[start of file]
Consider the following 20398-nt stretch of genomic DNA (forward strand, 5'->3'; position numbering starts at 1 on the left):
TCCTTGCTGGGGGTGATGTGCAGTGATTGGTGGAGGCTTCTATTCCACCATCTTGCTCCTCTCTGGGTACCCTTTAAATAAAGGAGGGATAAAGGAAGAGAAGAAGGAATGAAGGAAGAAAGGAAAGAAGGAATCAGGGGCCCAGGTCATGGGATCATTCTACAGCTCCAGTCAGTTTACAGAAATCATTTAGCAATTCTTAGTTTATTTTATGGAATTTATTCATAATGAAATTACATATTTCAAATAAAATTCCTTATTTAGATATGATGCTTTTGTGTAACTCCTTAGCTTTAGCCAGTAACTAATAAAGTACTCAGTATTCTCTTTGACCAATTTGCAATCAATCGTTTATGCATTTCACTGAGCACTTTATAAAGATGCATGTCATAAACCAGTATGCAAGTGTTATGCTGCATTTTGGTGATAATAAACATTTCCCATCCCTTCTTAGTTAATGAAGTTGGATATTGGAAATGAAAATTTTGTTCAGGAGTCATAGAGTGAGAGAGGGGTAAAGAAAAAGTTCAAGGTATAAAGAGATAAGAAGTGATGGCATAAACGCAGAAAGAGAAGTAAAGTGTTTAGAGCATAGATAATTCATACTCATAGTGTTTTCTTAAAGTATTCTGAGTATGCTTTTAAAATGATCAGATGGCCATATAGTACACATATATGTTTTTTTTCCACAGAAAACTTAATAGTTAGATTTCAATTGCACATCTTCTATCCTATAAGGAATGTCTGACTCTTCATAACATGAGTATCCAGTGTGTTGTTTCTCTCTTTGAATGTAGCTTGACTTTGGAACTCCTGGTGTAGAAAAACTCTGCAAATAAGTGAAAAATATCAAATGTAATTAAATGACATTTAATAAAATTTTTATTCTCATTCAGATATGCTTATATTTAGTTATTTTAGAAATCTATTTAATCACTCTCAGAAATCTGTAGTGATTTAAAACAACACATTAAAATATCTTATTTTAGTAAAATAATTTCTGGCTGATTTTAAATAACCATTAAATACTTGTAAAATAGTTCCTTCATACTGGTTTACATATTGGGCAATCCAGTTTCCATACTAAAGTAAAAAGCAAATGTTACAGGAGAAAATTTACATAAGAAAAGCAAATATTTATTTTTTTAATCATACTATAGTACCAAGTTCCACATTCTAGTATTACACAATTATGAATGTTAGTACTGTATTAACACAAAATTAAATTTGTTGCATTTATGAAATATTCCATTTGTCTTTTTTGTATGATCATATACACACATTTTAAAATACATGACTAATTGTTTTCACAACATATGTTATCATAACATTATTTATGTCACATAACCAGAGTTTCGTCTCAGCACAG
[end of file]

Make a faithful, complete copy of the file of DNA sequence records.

Consider the following 20398-nt stretch of genomic DNA (forward strand, 5'->3'; position numbering starts at 1 on the left):
TCCTTGCTGGGGGTGATGTGCAGTGATTGGTGGAGGCTTCTATTCCACCATCTTGCTCCTCTCTGGGTACCCTTTAAATAAAGGAGGGATAAAGGAAGAGAAGAAGGAATGAAGGAAGAAAGGAAAGAAGGAATCAGGGGCCCAGGTCATGGGATCATTCTACAGCTCCAGTCAGTTTACAGAAATCATTTAGCAATTCTTAGTTTATTTTATGGAATTTATTCATAATGAAATTACATATTTCAAATAAAATTCCTTATTTAGATATGATGCTTTTGTGTAACTCCTTAGCTTTAGCCAGTAACTAATAAAGTACTCAGTATTCTCTTTGACCAATTTGCAATCAATCGTTTATGCATTTCACTGAGCACTTTATAAAGATGCATGTCATAAACCAGTATGCAAGTGTTATGCTGCATTTTGGTGATAATAAACATTTCCCATCCCTTCTTAGTTAATGAAGTTGGATATTGGAAATGAAAATTTTGTTCAGGAGTCATAGAGTGAGAGAGGGGTAAAGAAAAAGTTCAAGGTATAAAGAGATAAGAAGTGATGGCATAAACGCAGAAAGAGAAGTAAAGTGTTTAGAGCATAGATAATTCATACTCATAGTGTTTTCTTAAAGTATTCTGAGTATGCTTTTAAAATGATCAGATGGCCATATAGTACACATATATGTTTTTTTTCCACAGAAAACTTAATAGTTAGATTTCAATTGCACATCTTCTATCCTATAAGGAATGTCTGACTCTTCATAACATGAGTATCCAGTGTGTTGTTTCTCTCTTTGAATGTAGCTTGACTTTGGAACTCCTGGTGTAGAAAAACTCTGCAAATAAGTGAAAAATATCAAATGTAATTAAATGACATTTAATAAAATTTTTATTCTCATTCAGATATGCTTATATTTAGTTATTTTAGAAATCTATTTAATCACTCTCAGAAATCTGTAGTGATTTAAAACAACACATTAAAATATCTTATTTTAGTAAAATAATTTCTGGCTGATTTTAAATAACCATTAAATACTTGTAAAATAGTTCCTTCATACTGGTTTACATATTGGGCAATCCAGTTTCCATACTAAAGTAAAAAGCAAATGTTACAGGAGAAAATTTACATAAGAAAAGCAAATATTTATTTTTTTAATCATACTATAGTACCAAGTTCCACATTCTAGTATTACACAATTATGAATGTTAGTACTGTATTAACACAAAATTAAATTTGTTGCATTTATGAAATATTCCATTTGTCTTTTTTGTATGATCATATACACACATTTTAAAATACATGACTAATTGTTTTCACAACATATGTTATCATAACATTATTTATGTCACATAACCAGAGTTTCGTCTCAGCACAG